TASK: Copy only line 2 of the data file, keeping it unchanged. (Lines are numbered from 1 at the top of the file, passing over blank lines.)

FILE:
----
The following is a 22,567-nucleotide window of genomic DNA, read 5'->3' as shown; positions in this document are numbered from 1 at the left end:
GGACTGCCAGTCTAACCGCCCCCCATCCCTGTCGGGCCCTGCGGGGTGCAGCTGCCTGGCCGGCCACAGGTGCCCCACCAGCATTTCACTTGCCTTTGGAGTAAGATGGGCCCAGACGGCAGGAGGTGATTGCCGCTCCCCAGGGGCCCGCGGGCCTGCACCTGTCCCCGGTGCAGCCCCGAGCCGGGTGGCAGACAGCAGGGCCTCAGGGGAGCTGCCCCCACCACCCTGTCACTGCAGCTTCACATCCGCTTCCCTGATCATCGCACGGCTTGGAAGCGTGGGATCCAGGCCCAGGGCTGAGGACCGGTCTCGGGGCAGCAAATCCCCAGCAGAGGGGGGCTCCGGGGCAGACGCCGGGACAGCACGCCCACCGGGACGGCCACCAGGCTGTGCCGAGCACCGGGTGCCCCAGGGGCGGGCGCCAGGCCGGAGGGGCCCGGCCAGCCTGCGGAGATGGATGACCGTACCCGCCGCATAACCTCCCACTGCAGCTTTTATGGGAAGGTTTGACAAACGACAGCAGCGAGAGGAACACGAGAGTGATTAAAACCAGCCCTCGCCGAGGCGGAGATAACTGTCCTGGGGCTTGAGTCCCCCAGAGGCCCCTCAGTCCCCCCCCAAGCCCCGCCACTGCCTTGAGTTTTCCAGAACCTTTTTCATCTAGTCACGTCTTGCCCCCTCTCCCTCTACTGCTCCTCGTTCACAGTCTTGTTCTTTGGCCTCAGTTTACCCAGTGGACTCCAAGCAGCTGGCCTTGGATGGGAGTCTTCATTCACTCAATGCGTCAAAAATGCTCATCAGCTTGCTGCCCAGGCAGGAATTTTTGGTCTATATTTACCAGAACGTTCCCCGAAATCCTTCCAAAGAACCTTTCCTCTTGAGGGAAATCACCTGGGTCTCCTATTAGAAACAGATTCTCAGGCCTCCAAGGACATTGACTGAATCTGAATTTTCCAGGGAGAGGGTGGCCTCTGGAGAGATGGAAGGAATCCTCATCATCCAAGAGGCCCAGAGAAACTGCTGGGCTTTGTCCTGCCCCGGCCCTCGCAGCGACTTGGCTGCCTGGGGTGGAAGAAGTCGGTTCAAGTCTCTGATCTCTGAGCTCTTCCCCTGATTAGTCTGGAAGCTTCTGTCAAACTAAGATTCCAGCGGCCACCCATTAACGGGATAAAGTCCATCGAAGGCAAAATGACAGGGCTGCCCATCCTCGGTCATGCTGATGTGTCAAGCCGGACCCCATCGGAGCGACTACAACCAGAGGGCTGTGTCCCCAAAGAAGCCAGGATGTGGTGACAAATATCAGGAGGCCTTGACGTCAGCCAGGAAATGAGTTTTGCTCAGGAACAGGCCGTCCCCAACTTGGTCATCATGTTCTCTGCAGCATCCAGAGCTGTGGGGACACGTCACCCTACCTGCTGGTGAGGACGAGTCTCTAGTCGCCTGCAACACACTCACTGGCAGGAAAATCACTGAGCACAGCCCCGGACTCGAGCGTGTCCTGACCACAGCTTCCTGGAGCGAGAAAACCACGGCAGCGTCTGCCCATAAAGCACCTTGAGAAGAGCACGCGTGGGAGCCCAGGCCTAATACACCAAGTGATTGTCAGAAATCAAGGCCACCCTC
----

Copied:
GGACTGCCAGTCTAACCGCCCCCCATCCCTGTCGGGCCCTGCGGGGTGCAGCTGCCTGGCCGGCCACAGGTGCCCCACCAGCATTTCACTTGCCTTTGGAGTAAGATGGGCCCAGACGGCAGGAGGTGATTGCCGCTCCCCAGGGGCCCGCGGGCCTGCACCTGTCCCCGGTGCAGCCCCGAGCCGGGTGGCAGACAGCAGGGCCTCAGGGGAGCTGCCCCCACCACCCTGTCACTGCAGCTTCACATCCGCTTCCCTGATCATCGCACGGCTTGGAAGCGTGGGATCCAGGCCCAGGGCTGAGGACCGGTCTCGGGGCAGCAAATCCCCAGCAGAGGGGGGCTCCGGGGCAGACGCCGGGACAGCACGCCCACCGGGACGGCCACCAGGCTGTGCCGAGCACCGGGTGCCCCAGGGGCGGGCGCCAGGCCGGAGGGGCCCGGCCAGCCTGCGGAGATGGATGACCGTACCCGCCGCATAACCTCCCACTGCAGCTTTTATGGGAAGGTTTGACAAACGACAGCAGCGAGAGGAACACGAGAGTGATTAAAACCAGCCCTCGCCGAGGCGGAGATAACTGTCCTGGGGCTTGAGTCCCCCAGAGGCCCCTCAGTCCCCCCCCAAGCCCCGCCACTGCCTTGAGTTTTCCAGAACCTTTTTCATCTAGTCACGTCTTGCCCCCTCTCCCTCTACTGCTCCTCGTTCACAGTCTTGTTCTTTGGCCTCAGTTTACCCAGTGGACTCCAAGCAGCTGGCCTTGGATGGGAGTCTTCATTCACTCAATGCGTCAAAAATGCTCATCAGCTTGCTGCCCAGGCAGGAATTTTTGGTCTATATTTACCAGAACGTTCCCCGAAATCCTTCCAAAGAACCTTTCCTCTTGAGGGAAATCACCTGGGTCTCCTATTAGAAACAGATTCTCAGGCCTCCAAGGACATTGACTGAATCTGAATTTTCCAGGGAGAGGGTGGCCTCTGGAGAGATGGAAGGAATCCTCATCATCCAAGAGGCCCAGAGAAACTGCTGGGCTTTGTCCTGCCCCGGCCCTCGCAGCGACTTGGCTGCCTGGGGTGGAAGAAGTCGGTTCAAGTCTCTGATCTCTGAGCTCTTCCCCTGATTAGTCTGGAAGCTTCTGTCAAACTAAGATTCCAGCGGCCACCCATTAACGGGATAAAGTCCATCGAAGGCAAAATGACAGGGCTGCCCATCCTCGGTCATGCTGATGTGTCAAGCCGGACCCCATCGGAGCGACTACAACCAGAGGGCTGTGTCCCCAAAGAAGCCAGGATGTGGTGACAAATATCAGGAGGCCTTGACGTCAGCCAGGAAATGAGTTTTGCTCAGGAACAGGCCGTCCCCAACTTGGTCATCATGTTCTCTGCAGCATCCAGAGCTGTGGGGACACGTCACCCTACCTGCTGGTGAGGACGAGTCTCTAGTCGCCTGCAACACACTCACTGGCAGGAAAATCACTGAGCACAGCCCCGGACTCGAGCGTGTCCTGACCACAGCTTCCTGGAGCGAGAAAACCACGGCAGCGTCTGCCCATAAAGCACCTTGAGAAGAGCACGCGTGGGAGCCCAGGCCTAATACACCAAGTGATTGTCAGAAATCAAGGCCACCCTC